There sits Zuzu, all alone by the telephone, thinking about picking it up and dialing. Zuzu is mad again, Zuzu is feeling betrayed. She picks up the phone, looks at the missed calls, checks for unheard messages. Nothing.  Bastard, she thinks. She puts the phone down and goes to the kitchen. Looks at the list she’s had laminated and put on the refrigerator door with magnetic tape. The list of things not to do. Number one on the list is do not sleep with strangers. Dammit, she thinks. Zuzu thinks maybe her list is a little restrictive, but she remembers having thought that before and regretting it later. So she calls her neighbor, Mark, who lives next door and listens to Fox News at top volume day and night. He’s hard of hearing and Zuzu knows from personal investigation that he does not have caller ID. She’s been calling him during the O’Reilly Factor a couple times a week to try and get him to donate to various liberal causes, using assorted accents and fabricated organizations. She’s not exactly hoping he’ll pop a vein, but she is happy that they both feel put out by hearing something outside of their own choir at least once in a while. He picks up. In the background, Zuzu can hear huffing and puffing and pontificating on the TV both over the line and through the wall, which is vibrating. For whatever reason, Mark never just lets it ring, nor does he hang up when he realizes it’s another one of those calls. Instead, he immediately repeats the talking points of the day over and over again until between O’Reilly and Mark there’s a resonant, chanting mantra – white man, brown woman, socialist, failure, terrorist. The rant begins to hum and buzz and throp like a sound whipping by on a train, clicking on the tracks and dragging the chattering chains through the line until she doesn’t hear words anymore, just the sound of anger. This is her one lone pleasure tonight, sitting here all alone by the telephone. Zuzu needs to find something to do.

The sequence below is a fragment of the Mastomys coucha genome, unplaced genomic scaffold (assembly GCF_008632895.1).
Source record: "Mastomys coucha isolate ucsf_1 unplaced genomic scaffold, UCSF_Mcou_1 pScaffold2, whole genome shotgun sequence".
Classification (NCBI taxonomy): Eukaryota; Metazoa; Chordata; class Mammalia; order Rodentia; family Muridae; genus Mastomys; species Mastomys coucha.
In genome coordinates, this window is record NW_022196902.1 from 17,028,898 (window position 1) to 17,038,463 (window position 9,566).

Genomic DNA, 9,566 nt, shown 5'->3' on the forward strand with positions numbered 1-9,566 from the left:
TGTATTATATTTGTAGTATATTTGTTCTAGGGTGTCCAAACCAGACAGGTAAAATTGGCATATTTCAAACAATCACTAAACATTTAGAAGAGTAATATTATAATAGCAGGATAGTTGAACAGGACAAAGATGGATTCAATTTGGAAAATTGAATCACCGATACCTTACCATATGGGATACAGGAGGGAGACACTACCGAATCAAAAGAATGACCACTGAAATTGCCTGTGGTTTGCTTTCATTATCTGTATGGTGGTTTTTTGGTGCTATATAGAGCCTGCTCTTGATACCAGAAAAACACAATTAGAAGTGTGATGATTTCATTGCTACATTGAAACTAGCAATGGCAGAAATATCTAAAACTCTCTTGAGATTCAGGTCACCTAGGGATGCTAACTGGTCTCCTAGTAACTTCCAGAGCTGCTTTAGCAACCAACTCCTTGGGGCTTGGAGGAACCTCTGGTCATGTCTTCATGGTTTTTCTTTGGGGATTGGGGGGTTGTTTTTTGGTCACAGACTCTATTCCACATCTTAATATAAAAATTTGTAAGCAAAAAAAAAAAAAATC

Billy’s funerals

I am so shocked and celebrated, celibate and debauched. I knew there was a typhoon, I knew there was a storm that would make my mother’s hair curl. My mother, who goes to Larry’s to have her hair washed and set every week. Please understand.

No, don’t, I don’t know about begging. My mother went to Larry’s every week to have her hair washed and set. Before the storm that drug everything out of Mayhem, everything. The pet store, the garden and farm supply store, the pharmacy, the liquor store, the churches, the churches, the churches, the banks, the banks, the banks that rose with the water and washed away our sin.

I remember it, I was planting bulbs and thinking about the wisteria and the wind was rising. Mayor de Troi was holding a press conference to say we are all prepared, we are all prepared, we are all prepared to meet our makers, and she said this with a salt shaker in one hand and a lime in the other.

I’ve been writing for this little weekly newspaper for 12 years now, since I came home to take care of mom, who’s been washed away, washed by the blood of the lamb, only truthfully it appears that it was high tides and bad management that washed away everything in Mayhem, Texas, other than Helen’s big mouth and that parrot. I suppose if I’m a journalist, I’ve got a responsibility to write what I see. And so I did.


Billy Gumball became a man the day his mother was washed away by Hurricane Margarita. Zola always thought so, and when she came home to attend the funerals and wear the hair shirt that the prodigal children all wear, she saw him and he was not the same. They embraced, cotton meeting cotton with the familiarity of cousins, and she smiled at him.

That first funeral was numb like novacaine, like stroking out, and half of your body is missing. Half of your body is missing, and my body is my home, my neighbors, my mother, our candy shop and my celibacy. It rained and the wind blew and on my knees I met my maker and I was good and made. Then mother was dead, the parrot was sitting in the window of the candy store where the glass used to be and he was singing yo ho yo ho far away on the Santa Fe Trail.

That was when I knew I would be leaving, and when Zola showed up with her little girl and that coat with the fringes hanging down like she’s Custer only tougher, I knew we’d be going together.

Have you ever been to a funeral for an entire city? Have you ever carried your pen, your laptop, your tiny voice recorder with you to death after death to record in the mud and the stench that all is lost and somehow that is not a dramatic overstatement, but an actual statement that is more literal than anything you’ve ever said before in your life?